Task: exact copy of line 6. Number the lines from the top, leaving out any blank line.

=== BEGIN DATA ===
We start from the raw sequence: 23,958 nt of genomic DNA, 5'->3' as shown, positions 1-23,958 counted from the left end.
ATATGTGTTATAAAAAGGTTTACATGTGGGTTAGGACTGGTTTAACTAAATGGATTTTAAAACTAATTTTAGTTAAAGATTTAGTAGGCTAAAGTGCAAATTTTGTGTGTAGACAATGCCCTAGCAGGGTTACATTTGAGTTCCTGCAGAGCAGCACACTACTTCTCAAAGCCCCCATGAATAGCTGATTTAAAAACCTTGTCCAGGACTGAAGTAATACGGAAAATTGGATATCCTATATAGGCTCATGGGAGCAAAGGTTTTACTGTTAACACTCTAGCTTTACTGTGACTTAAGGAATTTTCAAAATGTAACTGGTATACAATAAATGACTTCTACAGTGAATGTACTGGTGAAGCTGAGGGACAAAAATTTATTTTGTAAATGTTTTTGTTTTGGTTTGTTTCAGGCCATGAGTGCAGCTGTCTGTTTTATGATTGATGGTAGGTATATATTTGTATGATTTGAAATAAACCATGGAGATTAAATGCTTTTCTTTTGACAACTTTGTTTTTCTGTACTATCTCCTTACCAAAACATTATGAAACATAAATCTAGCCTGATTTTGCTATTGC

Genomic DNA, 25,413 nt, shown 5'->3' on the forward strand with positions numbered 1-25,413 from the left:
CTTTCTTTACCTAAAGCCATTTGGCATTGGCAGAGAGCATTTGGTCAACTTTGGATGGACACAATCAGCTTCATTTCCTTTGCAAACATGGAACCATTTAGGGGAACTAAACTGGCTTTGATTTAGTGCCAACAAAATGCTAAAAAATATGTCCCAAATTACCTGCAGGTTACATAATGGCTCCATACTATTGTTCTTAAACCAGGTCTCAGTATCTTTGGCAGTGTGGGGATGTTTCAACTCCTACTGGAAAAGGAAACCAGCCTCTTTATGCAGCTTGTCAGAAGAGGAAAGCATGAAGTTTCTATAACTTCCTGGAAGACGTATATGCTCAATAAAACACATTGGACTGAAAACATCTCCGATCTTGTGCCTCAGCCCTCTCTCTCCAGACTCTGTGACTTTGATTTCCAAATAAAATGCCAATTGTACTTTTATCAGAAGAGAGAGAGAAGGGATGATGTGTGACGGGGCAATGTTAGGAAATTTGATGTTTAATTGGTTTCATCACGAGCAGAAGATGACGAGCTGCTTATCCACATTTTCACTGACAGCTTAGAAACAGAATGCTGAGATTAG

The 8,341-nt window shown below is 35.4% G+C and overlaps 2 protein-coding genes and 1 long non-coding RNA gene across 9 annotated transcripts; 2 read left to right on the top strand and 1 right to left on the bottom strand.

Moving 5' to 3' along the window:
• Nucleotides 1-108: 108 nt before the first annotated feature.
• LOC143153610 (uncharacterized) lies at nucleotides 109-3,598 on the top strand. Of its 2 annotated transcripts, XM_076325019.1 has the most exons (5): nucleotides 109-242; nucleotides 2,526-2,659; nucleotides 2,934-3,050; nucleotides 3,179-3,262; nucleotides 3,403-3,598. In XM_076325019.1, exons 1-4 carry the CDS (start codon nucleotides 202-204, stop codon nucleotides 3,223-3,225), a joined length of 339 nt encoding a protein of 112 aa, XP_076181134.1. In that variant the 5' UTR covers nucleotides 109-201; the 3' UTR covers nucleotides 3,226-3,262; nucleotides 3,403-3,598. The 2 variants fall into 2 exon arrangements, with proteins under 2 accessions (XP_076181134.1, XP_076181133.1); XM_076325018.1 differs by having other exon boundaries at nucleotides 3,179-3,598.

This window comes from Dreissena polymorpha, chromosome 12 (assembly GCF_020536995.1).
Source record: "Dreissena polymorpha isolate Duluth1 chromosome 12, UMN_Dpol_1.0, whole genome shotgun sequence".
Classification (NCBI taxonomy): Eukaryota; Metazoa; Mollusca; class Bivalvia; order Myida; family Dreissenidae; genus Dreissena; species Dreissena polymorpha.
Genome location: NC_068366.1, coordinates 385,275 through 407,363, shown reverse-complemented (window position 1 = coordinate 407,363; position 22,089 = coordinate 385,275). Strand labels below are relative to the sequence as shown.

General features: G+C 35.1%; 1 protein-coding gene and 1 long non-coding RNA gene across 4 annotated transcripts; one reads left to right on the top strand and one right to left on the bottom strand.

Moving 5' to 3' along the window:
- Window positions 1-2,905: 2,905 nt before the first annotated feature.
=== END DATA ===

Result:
Moving 5' to 3' along the window: